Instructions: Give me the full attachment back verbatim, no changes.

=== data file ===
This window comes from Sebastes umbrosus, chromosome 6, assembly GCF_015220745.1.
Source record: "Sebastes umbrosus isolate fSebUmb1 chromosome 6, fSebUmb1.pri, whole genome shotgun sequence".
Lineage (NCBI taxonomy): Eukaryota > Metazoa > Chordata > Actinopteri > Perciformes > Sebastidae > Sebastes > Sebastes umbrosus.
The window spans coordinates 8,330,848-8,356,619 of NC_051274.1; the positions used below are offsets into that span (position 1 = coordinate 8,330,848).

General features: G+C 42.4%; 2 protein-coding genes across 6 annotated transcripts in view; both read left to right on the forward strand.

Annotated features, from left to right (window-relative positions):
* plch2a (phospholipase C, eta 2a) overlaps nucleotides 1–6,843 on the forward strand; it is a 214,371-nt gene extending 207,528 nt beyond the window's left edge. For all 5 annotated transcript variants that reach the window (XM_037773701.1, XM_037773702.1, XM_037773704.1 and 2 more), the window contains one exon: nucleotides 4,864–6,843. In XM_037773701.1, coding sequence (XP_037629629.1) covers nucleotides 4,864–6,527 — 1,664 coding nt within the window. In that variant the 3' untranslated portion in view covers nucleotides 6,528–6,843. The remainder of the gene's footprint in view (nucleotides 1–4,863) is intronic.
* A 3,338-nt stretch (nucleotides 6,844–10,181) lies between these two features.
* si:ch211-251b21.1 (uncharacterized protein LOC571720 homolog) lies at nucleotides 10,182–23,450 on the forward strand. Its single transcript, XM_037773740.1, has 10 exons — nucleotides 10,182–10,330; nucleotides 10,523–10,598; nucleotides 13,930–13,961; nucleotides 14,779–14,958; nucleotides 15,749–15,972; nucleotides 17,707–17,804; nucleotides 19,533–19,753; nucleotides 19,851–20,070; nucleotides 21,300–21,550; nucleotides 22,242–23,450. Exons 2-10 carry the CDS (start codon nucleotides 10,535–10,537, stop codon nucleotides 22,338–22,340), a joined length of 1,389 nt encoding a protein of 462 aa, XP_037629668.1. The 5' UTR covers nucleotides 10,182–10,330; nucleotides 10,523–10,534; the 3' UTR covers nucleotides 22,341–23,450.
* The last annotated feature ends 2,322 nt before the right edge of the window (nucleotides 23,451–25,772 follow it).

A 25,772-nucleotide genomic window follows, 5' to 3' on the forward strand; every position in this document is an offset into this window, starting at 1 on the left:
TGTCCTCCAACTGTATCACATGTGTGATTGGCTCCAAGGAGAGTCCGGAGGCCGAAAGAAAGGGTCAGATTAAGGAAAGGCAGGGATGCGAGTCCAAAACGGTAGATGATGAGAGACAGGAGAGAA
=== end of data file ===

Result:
This window comes from Sebastes umbrosus, chromosome 6, assembly GCF_015220745.1.
Source record: "Sebastes umbrosus isolate fSebUmb1 chromosome 6, fSebUmb1.pri, whole genome shotgun sequence".
Lineage (NCBI taxonomy): Eukaryota > Metazoa > Chordata > Actinopteri > Perciformes > Sebastidae > Sebastes > Sebastes umbrosus.
The window spans coordinates 8,330,848-8,356,619 of NC_051274.1; the positions used below are offsets into that span (position 1 = coordinate 8,330,848).

General features: G+C 42.4%; 2 protein-coding genes across 6 annotated transcripts in view; both read left to right on the forward strand.

Annotated features, from left to right (window-relative positions):
* plch2a (phospholipase C, eta 2a) overlaps nucleotides 1–6,843 on the forward strand; it is a 214,371-nt gene extending 207,528 nt beyond the window's left edge. For all 5 annotated transcript variants that reach the window (XM_037773701.1, XM_037773702.1, XM_037773704.1 and 2 more), the window contains one exon: nucleotides 4,864–6,843. In XM_037773701.1, coding sequence (XP_037629629.1) covers nucleotides 4,864–6,527 — 1,664 coding nt within the window. In that variant the 3' untranslated portion in view covers nucleotides 6,528–6,843. The remainder of the gene's footprint in view (nucleotides 1–4,863) is intronic.
* A 3,338-nt stretch (nucleotides 6,844–10,181) lies between these two features.
* si:ch211-251b21.1 (uncharacterized protein LOC571720 homolog) lies at nucleotides 10,182–23,450 on the forward strand. Its single transcript, XM_037773740.1, has 10 exons — nucleotides 10,182–10,330; nucleotides 10,523–10,598; nucleotides 13,930–13,961; nucleotides 14,779–14,958; nucleotides 15,749–15,972; nucleotides 17,707–17,804; nucleotides 19,533–19,753; nucleotides 19,851–20,070; nucleotides 21,300–21,550; nucleotides 22,242–23,450. Exons 2-10 carry the CDS (start codon nucleotides 10,535–10,537, stop codon nucleotides 22,338–22,340), a joined length of 1,389 nt encoding a protein of 462 aa, XP_037629668.1. The 5' UTR covers nucleotides 10,182–10,330; nucleotides 10,523–10,534; the 3' UTR covers nucleotides 22,341–23,450.
* The last annotated feature ends 2,322 nt before the right edge of the window (nucleotides 23,451–25,772 follow it).

A 25,772-nucleotide genomic window follows, 5' to 3' on the forward strand; every position in this document is an offset into this window, starting at 1 on the left:
TGTCCTCCAACTGTATCACATGTGTGATTGGCTCCAAGGAGAGTCCGGAGGCCGAAAGAAAGGGTCAGATTAAGGAAAGGCAGGGATGCGAGTCCAAAACGGTAGATGATGAGAGACAGGAGAGAA